Every two seconds, someone in the U.S. needs blood. That need was recently amplified when the American Red Cross declared a national blood shortage in September and called on Americans of all blood types to donate blood to help improve the country’s critically low supply.
This year, fewer donors than needed gave blood during the summer months, which reduced the national blood supply and the distribution of some of the most needed blood types to hospitals, said The Red Cross. With blood drives canceled and blood and platelet donations reduced in areas affected by Hurricane Idalia in August, the blood supply was further strained.
Each day, the Red Cross must collect about 13,000 blood donations to meet the needs of patients at an estimated 2,500 hospitals and transfusion centers across the country. Blood donations are essential for surgeries, cancer treatments, and treatment of sickle cell disease, among other needs. When supplies are low, it can often take several weeks for inventories to rebound.
“The need for blood is constant,” said American Red Cross Chief Medical Officer Dr. Pampee Young. “Every two seconds, someone in the U.S. needs blood — an often-invisible emergency that the rest of the world doesn’t see behind closed hospital doors. Now, that urgency has only heightened.”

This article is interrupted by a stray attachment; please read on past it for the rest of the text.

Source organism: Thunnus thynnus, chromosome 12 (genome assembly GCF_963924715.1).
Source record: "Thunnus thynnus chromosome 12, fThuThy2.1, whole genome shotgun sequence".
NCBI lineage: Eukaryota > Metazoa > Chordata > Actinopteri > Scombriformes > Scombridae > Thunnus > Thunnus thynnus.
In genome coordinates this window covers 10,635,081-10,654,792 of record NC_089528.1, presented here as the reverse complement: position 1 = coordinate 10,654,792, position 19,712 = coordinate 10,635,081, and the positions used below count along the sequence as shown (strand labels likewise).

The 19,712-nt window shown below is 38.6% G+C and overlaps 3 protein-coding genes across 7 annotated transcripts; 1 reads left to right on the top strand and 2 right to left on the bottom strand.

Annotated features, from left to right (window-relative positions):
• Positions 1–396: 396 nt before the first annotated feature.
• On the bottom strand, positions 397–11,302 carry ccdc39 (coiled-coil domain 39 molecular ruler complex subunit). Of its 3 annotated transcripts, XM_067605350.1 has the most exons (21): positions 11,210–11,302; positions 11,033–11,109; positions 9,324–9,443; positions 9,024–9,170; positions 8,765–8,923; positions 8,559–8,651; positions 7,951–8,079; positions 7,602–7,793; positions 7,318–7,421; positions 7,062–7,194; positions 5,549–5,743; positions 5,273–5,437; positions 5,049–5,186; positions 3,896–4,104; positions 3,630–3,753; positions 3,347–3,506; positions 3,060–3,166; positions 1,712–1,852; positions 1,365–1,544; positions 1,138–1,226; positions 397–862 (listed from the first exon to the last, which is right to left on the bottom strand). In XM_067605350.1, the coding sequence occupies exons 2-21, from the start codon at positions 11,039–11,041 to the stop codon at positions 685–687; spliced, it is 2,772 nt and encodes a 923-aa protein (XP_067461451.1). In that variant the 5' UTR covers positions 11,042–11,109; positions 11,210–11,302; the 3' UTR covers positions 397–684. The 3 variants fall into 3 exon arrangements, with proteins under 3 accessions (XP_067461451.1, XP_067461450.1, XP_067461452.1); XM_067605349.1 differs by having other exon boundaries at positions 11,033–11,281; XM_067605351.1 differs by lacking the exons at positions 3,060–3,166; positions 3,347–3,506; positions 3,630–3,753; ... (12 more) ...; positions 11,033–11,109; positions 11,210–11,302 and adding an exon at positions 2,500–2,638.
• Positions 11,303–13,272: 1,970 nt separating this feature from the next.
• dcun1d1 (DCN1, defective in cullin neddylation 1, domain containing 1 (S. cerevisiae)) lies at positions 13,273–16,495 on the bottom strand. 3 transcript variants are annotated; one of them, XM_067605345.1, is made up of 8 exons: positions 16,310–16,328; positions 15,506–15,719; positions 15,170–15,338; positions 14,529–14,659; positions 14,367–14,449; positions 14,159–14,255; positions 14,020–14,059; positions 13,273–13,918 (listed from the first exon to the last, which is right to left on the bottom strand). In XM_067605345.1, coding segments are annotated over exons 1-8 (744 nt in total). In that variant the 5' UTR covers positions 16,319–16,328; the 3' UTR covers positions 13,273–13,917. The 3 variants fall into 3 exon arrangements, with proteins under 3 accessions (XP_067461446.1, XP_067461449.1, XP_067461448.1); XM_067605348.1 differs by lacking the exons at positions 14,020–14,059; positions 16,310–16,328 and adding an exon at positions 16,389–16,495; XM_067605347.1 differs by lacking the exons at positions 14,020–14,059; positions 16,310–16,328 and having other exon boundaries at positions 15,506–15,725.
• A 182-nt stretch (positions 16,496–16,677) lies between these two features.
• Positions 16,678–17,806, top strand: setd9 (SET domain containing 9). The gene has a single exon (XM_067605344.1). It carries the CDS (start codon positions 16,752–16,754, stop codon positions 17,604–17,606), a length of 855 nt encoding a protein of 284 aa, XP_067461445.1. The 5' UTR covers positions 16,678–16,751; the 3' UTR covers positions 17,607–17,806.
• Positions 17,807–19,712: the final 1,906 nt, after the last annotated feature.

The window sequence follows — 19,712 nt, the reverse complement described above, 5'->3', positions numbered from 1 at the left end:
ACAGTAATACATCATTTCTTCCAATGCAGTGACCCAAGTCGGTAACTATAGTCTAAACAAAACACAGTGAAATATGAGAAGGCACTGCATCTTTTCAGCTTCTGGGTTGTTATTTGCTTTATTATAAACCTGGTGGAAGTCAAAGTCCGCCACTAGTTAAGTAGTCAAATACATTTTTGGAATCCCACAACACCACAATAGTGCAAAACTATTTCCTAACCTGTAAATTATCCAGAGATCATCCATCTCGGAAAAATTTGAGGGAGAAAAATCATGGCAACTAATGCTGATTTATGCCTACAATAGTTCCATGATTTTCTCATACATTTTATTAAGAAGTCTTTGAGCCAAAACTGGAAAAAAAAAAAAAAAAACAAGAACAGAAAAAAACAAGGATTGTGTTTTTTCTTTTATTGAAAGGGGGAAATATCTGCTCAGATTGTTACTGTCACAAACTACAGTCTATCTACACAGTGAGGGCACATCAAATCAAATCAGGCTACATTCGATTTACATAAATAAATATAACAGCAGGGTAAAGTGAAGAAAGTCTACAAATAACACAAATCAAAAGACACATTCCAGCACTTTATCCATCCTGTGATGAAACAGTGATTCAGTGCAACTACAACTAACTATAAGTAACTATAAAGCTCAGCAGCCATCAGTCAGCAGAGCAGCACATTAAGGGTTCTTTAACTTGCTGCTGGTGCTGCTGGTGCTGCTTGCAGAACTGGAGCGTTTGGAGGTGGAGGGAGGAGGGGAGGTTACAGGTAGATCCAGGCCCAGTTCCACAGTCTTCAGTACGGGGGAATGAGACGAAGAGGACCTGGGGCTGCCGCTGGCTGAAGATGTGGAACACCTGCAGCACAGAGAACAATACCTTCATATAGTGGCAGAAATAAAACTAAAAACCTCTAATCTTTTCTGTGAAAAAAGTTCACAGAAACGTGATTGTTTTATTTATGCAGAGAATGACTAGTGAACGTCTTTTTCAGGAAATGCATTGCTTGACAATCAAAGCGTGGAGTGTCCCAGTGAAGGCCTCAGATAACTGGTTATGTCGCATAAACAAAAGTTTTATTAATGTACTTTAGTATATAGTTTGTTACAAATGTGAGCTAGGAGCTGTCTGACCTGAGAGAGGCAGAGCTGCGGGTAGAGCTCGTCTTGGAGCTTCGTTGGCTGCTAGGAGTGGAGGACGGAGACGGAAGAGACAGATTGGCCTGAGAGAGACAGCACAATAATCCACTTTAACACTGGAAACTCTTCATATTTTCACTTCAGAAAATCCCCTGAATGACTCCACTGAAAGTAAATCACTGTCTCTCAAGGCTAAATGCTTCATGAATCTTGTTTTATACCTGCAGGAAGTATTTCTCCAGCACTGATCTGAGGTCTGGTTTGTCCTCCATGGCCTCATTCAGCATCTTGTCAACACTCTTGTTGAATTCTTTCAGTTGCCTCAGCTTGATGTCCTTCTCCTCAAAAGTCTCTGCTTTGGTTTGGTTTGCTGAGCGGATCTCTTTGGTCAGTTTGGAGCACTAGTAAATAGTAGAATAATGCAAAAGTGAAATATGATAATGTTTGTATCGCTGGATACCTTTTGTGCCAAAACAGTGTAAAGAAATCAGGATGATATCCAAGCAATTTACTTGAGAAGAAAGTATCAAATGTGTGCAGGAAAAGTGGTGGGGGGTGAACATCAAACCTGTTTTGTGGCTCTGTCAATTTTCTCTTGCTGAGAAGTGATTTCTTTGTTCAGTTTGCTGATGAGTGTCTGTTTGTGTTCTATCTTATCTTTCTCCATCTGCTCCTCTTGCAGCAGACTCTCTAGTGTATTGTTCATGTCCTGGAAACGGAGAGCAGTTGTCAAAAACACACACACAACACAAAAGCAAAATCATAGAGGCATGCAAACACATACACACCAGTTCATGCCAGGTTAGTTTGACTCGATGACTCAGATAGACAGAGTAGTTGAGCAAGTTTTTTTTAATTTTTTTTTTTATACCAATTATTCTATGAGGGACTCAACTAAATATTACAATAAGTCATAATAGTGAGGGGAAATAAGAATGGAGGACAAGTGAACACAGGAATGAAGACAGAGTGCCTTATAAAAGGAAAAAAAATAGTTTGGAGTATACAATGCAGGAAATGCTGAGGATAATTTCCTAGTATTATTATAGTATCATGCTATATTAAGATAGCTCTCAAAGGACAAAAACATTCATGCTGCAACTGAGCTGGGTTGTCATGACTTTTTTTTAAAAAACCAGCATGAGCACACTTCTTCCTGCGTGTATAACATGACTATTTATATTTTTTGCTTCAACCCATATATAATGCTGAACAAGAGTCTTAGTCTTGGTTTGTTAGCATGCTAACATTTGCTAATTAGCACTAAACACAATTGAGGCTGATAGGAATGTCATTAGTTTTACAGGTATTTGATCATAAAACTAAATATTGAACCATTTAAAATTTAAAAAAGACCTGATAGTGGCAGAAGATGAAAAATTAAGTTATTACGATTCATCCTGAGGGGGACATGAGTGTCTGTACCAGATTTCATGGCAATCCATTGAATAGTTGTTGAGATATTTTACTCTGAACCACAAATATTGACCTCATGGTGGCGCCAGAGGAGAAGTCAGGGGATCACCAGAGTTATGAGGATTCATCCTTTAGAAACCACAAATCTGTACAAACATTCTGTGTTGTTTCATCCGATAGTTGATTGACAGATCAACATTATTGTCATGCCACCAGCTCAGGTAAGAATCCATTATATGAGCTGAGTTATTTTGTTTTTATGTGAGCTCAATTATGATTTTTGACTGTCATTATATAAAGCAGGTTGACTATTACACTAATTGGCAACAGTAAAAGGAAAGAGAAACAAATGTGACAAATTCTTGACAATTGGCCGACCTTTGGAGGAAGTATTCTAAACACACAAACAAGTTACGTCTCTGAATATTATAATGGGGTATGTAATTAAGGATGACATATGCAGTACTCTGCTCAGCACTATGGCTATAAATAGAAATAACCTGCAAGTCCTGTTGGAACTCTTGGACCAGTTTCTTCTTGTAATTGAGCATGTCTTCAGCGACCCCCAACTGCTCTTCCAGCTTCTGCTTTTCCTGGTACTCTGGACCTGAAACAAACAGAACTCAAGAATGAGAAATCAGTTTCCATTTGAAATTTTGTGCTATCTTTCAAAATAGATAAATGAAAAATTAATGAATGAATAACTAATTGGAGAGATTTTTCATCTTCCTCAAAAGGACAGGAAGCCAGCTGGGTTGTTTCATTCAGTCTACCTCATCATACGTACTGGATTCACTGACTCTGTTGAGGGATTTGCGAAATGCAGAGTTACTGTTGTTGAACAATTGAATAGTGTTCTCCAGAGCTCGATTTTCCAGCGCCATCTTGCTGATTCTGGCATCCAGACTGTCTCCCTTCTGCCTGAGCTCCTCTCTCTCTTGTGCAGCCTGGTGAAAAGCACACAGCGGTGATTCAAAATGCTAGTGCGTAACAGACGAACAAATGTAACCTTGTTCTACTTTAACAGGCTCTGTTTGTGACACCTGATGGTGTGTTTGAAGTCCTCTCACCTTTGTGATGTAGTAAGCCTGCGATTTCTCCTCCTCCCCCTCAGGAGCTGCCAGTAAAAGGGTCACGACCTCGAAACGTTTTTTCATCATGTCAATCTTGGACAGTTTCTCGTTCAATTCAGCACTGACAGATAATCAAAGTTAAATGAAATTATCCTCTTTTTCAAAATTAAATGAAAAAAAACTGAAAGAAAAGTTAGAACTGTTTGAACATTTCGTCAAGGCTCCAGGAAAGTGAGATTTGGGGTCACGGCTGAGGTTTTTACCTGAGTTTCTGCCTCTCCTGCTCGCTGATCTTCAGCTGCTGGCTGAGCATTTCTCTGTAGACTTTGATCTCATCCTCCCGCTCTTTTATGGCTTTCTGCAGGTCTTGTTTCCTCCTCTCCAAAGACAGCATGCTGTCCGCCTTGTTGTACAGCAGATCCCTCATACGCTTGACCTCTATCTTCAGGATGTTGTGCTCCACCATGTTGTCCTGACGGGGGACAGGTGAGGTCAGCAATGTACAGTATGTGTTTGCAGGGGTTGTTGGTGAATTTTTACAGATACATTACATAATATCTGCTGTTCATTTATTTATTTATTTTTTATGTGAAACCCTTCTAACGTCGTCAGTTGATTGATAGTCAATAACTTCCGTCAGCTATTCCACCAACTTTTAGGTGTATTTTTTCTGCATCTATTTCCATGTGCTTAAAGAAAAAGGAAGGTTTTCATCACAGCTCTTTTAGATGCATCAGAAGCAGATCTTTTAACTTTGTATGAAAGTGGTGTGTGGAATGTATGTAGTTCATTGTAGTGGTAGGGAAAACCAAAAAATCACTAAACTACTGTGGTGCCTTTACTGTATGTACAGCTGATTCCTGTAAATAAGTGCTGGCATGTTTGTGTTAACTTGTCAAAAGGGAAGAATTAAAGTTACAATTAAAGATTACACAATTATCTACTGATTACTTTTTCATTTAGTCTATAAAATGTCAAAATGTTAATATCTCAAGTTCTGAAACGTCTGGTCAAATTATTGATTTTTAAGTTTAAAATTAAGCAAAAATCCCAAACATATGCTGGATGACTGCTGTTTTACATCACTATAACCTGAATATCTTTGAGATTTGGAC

Since the plea for more blood donors went out, the Red Cross has seen an increase in donations. However, the need for Black blood donors remains great. Fifty-one percent of Black people have Type O blood, which is often in critical supply as hospitals most often need it.
However, many Black people are often skeptical of the process and the U.S. medical system in general, and that can deter them from donating blood.
To help change that, the Red Cross launched Joined by Blood. In this initiative, the non-profit collaborates with Black community organizations such as 100 Black Men of America, Inc., Kier’s Hope Foundation, Inc., HBCUs, and others to host blood drives and encourage Black blood donors to support the transfusion needs of sickle cell disease patients. Sickle Cell Disease is the most prevalent hereditary blood disease in the U.S. and primarily impacts people of African descent.
Joined By Blood is a Red Cross Sickle Cell initiative that, according to the organization, “represents the “powerful connection between blood donors and patients, as one in three African American blood donors are a match for people with sickle cell disease.”
Blood donors of all blood types are still urgently needed. The Red Cross called for a minimum of 10,000 additional blood donations nationwide each week through the end of October to offset the shortage.
Please visit RedCrossBlood.org to find the nearest donation center to donate blood.